In this study, we grow InAs/GaAs core–shell structures using MOCVD method. They are characterized by detailed transmission electron microscopy (TEM), in terms of their compositional and structural characteristics.

Experimental

InAs/GaAs core/shell nanowire heterostructures were grown in a horizontal flow MOCVD reactor at 100 mbar with a growth temperature of 450 °C. Firstly, InAs nanowires were grown for 30 min on a GaAs substrate using Au catalysts with a nominal size of ~30 nm by flowing trimethylindium (TMI) and AsH3. GaAs is then deposited on these nanowires for 30 min by switching off the TMI flow and switching on the trimethylgallium (TMG) flow. Flow rates of TMI, TMG, and AsH3are 1.2 × 10−5, 1.2 × 10−5, and 5.4 × 10−4 mol/min, respectively. The fabricated nanowire heterostructures were characterized by scanning electron microscopy (SEM, JEOL 890) and TEM [Tecnai F20]. TEM specimens were prepared by ultrasonicating the nanowires in ethanol for 10 min followed by dispersal onto holey carbon films.

Results and Discussion

Figure 1 shows a typical SEM image of GaAs/InAs nanowire heterostructures, in which almost all nanowires grew perpendicular to the substrate surface, i.e., along the direction. The nanowires are tapered, suggesting that lateral growth has taken place, particularly in the bottom region [21]. The inset of Fig. 1 is a TEM image of the top portion of a typical GaAs/InAs nanowire and shows the detailed morphology of the GaAs/InAs nanowire with a Au catalyst at the tip. Since GaAs was deposited for 30 min, it is anticipated that GaAs lateral growth has taken place around the InAs nanowires. To understand the lateral growth behavior of GaAs around InAs nanowires, TEM investigations were conducted. Figure 2a shows a TEM image of GaAs/InAs radial nanowire heterostructure with a high-magnification image in Fig. 2b. The Moiré fringes in the middle region and stain contrast in the outer region suggest the core/shell structure. To determine the chemical compositional characteristics, energy dispersive spectroscopy (EDS) analysis was performed. Figure 2c shows the qualitative analysis of EDS line scan across the nanowire, clearly showing the InAs/GaAs core/shell nanowire heterostructure. This EDS analysis shows more quantity of Ga than In in the core region. We anticipate that such difference in the quantity is due to higher volume of GaAs shell than the InAs core. In order to determine the structural characteristics of these nanowire heterostructures, electron diffraction is performed. Figure 2d shows a selective area electron diffraction pattern taken from one of these nanowires. Two sets of wurtzite diffraction patterns (along zone axis) with their diffraction spots accompanied by additional double diffraction spots can be seen. This result suggests that both the GaAs and InAs have the wurtzite structure. The lattice mismatch between two sets of diffraction spots can be measured to be ~6.5 ± 0.5% in both the axial and lateral directions, suggesting that the misfit strain between the two materials is almost relaxed in both axial and lateral directions and there is no lattice distortion. To further determine the structural characteristics at atomic level, high-resolution TEM (HRTEM) was conducted. Figure 2e shows a high-resolution image of the InAs–GaAs core–shell structure. InAs core region can be identified by the presence of the strain contrast, and both the InAs core and the GaAs shell have the wurtzite structure.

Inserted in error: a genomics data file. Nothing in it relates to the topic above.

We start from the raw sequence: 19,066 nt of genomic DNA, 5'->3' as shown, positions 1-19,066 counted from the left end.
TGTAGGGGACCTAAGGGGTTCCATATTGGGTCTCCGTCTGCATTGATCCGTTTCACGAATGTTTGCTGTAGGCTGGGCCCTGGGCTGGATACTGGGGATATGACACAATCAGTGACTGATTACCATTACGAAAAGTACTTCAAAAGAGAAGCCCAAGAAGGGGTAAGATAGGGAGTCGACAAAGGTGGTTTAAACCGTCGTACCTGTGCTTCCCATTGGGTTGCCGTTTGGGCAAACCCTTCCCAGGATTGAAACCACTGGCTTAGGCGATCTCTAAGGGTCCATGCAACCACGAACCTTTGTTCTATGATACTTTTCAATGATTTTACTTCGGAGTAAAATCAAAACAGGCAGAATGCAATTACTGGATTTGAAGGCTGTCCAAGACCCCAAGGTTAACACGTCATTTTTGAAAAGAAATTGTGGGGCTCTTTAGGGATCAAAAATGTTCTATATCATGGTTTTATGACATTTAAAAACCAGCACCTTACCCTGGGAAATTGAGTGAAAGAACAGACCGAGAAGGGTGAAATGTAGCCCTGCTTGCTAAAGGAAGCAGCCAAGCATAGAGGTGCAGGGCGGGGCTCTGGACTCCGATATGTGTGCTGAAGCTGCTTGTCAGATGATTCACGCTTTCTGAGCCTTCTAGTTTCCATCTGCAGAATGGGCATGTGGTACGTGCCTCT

thumbnailFigure 1. SEM image of GaAs/InAs nanowire heterostructures, where the substrate normal is tilted 10° away from the incident electron beam direction. Inset shows a TEM image of the top portion of a typical GaAs/InAs nanowire

thumbnailFigure 2. aLow magnification TEM images of a GaAs/InAs nanowire heterostructure.bA high-magnification TEM image of the GaAs/InAs nanowire, and its corresponding EDS line-scan spectrum across the nanowire is shown in (c).dAn electron diffraction pattern taken on the GaAs/InAs core/shell structure.eHigh resolution TEM image showing GaAs/InAs interface region